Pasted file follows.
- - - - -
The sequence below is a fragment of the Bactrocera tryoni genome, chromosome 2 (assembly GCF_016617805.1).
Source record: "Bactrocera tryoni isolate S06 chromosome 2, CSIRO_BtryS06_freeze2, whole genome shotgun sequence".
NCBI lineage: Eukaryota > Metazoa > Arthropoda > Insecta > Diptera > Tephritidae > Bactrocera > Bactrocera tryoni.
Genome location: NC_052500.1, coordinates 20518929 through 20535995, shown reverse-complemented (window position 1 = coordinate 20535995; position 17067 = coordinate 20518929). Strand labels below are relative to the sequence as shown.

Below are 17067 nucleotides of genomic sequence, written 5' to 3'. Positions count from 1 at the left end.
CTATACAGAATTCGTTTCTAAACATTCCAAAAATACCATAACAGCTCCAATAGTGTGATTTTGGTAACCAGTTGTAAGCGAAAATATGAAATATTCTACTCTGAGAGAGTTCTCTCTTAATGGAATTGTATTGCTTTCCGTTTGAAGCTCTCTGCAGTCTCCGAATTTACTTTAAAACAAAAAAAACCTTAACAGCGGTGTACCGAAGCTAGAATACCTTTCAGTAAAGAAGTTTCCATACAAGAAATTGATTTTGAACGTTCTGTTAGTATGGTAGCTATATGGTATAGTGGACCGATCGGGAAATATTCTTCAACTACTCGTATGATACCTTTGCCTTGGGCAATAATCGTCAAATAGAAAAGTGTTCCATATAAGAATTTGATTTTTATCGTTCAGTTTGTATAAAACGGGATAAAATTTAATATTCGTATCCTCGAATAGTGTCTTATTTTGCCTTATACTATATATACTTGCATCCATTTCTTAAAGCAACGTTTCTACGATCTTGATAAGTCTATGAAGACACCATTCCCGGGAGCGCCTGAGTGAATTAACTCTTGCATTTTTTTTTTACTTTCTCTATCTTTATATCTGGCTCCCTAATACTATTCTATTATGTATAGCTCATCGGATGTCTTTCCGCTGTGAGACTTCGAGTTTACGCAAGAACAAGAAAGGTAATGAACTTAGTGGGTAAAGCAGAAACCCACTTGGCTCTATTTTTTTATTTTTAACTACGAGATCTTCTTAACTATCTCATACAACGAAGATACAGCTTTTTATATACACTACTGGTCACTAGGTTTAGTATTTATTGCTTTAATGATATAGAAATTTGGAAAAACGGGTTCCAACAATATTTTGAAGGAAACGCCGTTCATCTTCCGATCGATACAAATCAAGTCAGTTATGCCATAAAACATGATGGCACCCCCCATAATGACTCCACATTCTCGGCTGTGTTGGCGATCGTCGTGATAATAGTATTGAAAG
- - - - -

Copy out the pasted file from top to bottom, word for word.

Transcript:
The sequence below is a fragment of the Bactrocera tryoni genome, chromosome 2 (assembly GCF_016617805.1).
Source record: "Bactrocera tryoni isolate S06 chromosome 2, CSIRO_BtryS06_freeze2, whole genome shotgun sequence".
NCBI lineage: Eukaryota > Metazoa > Arthropoda > Insecta > Diptera > Tephritidae > Bactrocera > Bactrocera tryoni.
Genome location: NC_052500.1, coordinates 20518929 through 20535995, shown reverse-complemented (window position 1 = coordinate 20535995; position 17067 = coordinate 20518929). Strand labels below are relative to the sequence as shown.

Below are 17067 nucleotides of genomic sequence, written 5' to 3'. Positions count from 1 at the left end.
CTATACAGAATTCGTTTCTAAACATTCCAAAAATACCATAACAGCTCCAATAGTGTGATTTTGGTAACCAGTTGTAAGCGAAAATATGAAATATTCTACTCTGAGAGAGTTCTCTCTTAATGGAATTGTATTGCTTTCCGTTTGAAGCTCTCTGCAGTCTCCGAATTTACTTTAAAACAAAAAAAACCTTAACAGCGGTGTACCGAAGCTAGAATACCTTTCAGTAAAGAAGTTTCCATACAAGAAATTGATTTTGAACGTTCTGTTAGTATGGTAGCTATATGGTATAGTGGACCGATCGGGAAATATTCTTCAACTACTCGTATGATACCTTTGCCTTGGGCAATAATCGTCAAATAGAAAAGTGTTCCATATAAGAATTTGATTTTTATCGTTCAGTTTGTATAAAACGGGATAAAATTTAATATTCGTATCCTCGAATAGTGTCTTATTTTGCCTTATACTATATATACTTGCATCCATTTCTTAAAGCAACGTTTCTACGATCTTGATAAGTCTATGAAGACACCATTCCCGGGAGCGCCTGAGTGAATTAACTCTTGCATTTTTTTTTTACTTTCTCTATCTTTATATCTGGCTCCCTAATACTATTCTATTATGTATAGCTCATCGGATGTCTTTCCGCTGTGAGACTTCGAGTTTACGCAAGAACAAGAAAGGTAATGAACTTAGTGGGTAAAGCAGAAACCCACTTGGCTCTATTTTTTTATTTTTAACTACGAGATCTTCTTAACTATCTCATACAACGAAGATACAGCTTTTTATATACACTACTGGTCACTAGGTTTAGTATTTATTGCTTTAATGATATAGAAATTTGGAAAAACGGGTTCCAACAATATTTTGAAGGAAACGCCGTTCATCTTCCGATCGATACAAATCAAGTCAGTTATGCCATAAAACATGATGGCACCCCCCATAATGACTCCACATTCTCGGCTGTGTTGGCGATCGTCGTGATAATAGTATTGAAAG